The Early Word on "V For Vendetta"

by | February 13, 2006 | Comments

The first few reviews have come out for the upcoming futurist action thriller, "V for Vendetta," and the word so far is that if you like your films dark and philosophical, you’ll appreciate its profound thematic morality struggle as much as the explosive set pieces. Some of you might like Natalie Portman as well.

As you may already know, "V For Vendetta" is a comic book adaptation about a masked vigilante hero in a post-war, totalitarian future England. The hero, V (Hugo Weaving) is a lone remainder of a resistance movement who vows to bring down the corrupt, fascist government through a series of bombings; Evey (Natalie Portman) is the young girl V saves and molds into his protege in his campaign for vengeance.

Fans of the original graphic novel by Alan Moore and David Lloyd are already hoping that this adaptation will fare better than Moore’s previous comics-turned-big screen disappointments ("From Hell," starring Johnny Depp is adrift at 56%, while "The League of Extraordinary Gentlemen" flounders at 18%). Moore himself has publicly denounced this latest adaptation of his works, and with a track record such as this, who can blame him?

"Vendetta" is screenwritten and produced by the Wachowski brothers — Andy and Larry‘s first endeavor since completing their "Matrix" trilogy with the last two (and, by popular opinion, lesser) installments — "The Matrix Reloaded" (75%) and "The Matrix Revolutions" (36%). Even more worrisome, the man given the ambitious task of adapting "Vendetta" to the screen is first-time director James McTeigue, whose most notable credits have been as first AD on all three "Matrix" films and "Star Wars Episode II: Attack of the Clones."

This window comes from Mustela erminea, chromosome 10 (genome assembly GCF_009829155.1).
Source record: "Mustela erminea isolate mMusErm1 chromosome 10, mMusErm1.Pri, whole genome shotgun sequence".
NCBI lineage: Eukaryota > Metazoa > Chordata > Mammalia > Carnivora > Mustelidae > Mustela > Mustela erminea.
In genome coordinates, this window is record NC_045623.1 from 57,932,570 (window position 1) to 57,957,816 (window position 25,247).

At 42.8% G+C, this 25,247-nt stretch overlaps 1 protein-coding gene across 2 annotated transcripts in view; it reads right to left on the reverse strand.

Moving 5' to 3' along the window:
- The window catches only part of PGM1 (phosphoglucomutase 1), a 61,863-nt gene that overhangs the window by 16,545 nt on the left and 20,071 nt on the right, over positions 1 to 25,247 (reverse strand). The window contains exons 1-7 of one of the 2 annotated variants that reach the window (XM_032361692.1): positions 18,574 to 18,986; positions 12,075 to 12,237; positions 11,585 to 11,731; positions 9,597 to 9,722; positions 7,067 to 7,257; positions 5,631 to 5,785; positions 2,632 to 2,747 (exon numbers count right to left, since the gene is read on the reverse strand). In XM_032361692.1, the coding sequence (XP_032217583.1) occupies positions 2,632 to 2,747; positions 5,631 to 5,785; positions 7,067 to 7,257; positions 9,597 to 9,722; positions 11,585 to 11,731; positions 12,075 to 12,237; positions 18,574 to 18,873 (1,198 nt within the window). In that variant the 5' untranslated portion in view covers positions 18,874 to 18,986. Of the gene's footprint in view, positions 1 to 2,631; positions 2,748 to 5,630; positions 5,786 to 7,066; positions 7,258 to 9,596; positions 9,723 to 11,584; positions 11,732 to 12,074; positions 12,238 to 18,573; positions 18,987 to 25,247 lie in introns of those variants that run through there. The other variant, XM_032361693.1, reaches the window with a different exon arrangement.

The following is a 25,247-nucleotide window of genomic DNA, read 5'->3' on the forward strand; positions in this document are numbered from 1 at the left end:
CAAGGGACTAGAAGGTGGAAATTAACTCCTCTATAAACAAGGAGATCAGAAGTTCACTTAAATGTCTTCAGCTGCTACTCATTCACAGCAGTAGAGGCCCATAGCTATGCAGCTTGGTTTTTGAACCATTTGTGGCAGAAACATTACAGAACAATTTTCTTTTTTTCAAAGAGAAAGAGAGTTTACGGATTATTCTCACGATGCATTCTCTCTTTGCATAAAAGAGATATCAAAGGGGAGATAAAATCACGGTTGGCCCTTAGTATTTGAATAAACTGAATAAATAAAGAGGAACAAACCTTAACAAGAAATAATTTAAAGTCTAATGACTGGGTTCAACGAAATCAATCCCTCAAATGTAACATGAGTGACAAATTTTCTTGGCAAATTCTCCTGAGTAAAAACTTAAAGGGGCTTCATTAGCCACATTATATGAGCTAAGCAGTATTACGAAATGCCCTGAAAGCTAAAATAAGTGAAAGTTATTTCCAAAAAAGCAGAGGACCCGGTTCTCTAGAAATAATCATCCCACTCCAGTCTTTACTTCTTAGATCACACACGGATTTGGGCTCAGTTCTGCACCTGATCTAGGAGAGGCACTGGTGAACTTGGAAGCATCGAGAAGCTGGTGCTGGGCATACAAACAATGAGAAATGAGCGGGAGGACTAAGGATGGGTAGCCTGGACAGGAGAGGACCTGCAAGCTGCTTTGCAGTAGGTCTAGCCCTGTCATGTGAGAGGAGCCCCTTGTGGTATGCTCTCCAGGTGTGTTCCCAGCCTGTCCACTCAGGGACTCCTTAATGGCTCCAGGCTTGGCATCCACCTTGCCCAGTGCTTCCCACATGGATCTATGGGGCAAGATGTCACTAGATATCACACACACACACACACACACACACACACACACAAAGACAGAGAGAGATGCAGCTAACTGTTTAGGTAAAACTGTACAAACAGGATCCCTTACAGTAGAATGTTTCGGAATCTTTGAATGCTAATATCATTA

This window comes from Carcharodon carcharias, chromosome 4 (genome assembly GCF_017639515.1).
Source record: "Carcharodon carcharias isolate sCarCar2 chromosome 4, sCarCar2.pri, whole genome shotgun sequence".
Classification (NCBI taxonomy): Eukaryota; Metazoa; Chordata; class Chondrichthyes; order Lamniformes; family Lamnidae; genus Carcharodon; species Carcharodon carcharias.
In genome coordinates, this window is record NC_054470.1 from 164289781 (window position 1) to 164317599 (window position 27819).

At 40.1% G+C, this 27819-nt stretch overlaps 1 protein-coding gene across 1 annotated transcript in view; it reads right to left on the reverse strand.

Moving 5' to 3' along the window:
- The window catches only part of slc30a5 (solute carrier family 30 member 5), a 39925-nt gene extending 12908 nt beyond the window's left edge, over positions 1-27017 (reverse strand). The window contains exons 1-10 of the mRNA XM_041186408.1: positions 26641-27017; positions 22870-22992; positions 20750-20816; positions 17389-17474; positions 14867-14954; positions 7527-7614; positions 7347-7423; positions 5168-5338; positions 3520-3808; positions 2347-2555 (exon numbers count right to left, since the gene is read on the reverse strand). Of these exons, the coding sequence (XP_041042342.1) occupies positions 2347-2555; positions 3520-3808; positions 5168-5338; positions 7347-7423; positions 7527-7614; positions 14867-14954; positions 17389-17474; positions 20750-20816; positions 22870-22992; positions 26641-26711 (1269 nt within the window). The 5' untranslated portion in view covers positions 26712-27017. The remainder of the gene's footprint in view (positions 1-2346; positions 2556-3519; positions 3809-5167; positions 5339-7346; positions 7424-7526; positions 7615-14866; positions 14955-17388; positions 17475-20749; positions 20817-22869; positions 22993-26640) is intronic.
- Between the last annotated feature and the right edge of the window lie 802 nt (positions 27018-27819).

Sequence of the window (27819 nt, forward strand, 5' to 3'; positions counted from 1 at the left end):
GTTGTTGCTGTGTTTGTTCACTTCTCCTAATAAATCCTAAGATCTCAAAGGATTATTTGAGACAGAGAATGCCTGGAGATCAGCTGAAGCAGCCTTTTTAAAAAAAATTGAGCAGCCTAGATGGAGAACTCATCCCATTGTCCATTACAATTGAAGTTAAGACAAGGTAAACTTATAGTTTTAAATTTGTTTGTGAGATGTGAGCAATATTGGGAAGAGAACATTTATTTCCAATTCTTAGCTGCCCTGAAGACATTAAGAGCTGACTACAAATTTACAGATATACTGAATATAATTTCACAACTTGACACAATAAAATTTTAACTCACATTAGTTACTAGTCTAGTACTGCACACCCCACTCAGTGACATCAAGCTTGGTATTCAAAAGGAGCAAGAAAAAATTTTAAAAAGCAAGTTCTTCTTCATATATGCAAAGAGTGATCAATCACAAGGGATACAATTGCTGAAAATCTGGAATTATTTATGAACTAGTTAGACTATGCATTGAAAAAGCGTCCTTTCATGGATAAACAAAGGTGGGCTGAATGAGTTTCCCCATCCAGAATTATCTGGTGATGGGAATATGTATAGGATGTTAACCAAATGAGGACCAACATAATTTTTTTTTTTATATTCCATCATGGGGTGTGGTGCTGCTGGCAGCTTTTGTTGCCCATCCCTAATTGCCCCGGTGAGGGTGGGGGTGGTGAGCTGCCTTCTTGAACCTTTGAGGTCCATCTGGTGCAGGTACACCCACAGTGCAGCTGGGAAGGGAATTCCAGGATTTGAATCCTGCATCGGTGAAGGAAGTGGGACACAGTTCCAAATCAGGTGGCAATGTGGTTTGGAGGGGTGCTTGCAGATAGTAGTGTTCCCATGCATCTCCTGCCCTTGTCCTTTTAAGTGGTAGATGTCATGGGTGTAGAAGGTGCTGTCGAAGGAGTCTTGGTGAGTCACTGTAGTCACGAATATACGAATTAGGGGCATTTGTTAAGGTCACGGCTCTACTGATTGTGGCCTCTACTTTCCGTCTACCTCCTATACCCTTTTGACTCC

Yet the first few reviews to come out would seem to put the minds of "Vendetta" fans to rest, as it would appear the tale of a masked rebel in totalitarian England not only offers a believable visual cinescape but also invokes a compelling ethical debate over using terrorist means in a fight for freedom.

MTV’s Kurt Loder calls it "a fascinating picture, dark and exciting" and gives kudos to the film’s strong central performances by Portman and Weaving (whose job is made even more difficult by the ever-present, ever-grinning mask his character wears throughout the entire picture).

The Hollywood Reporter’s John DeFore concurs, noting that the complex and thought-provoking plot works well enough on its own that "Vendetta" is happily devoid of the spiritualist mythology and high-flying special effects of the "Matrix" series.

It remains to be seen whether the aftermath of the London terrorist attacks last July will affect the popular reception of the film, or if audiences in general will have difficulties sympathizing with a terrorist antihero. "Vendetta" was originally slated for a November 2005 release before it was bumped to March 17, 2006.

To read more on "V For Vendetta" or view the two trailers and flipbook, check out the movie page here.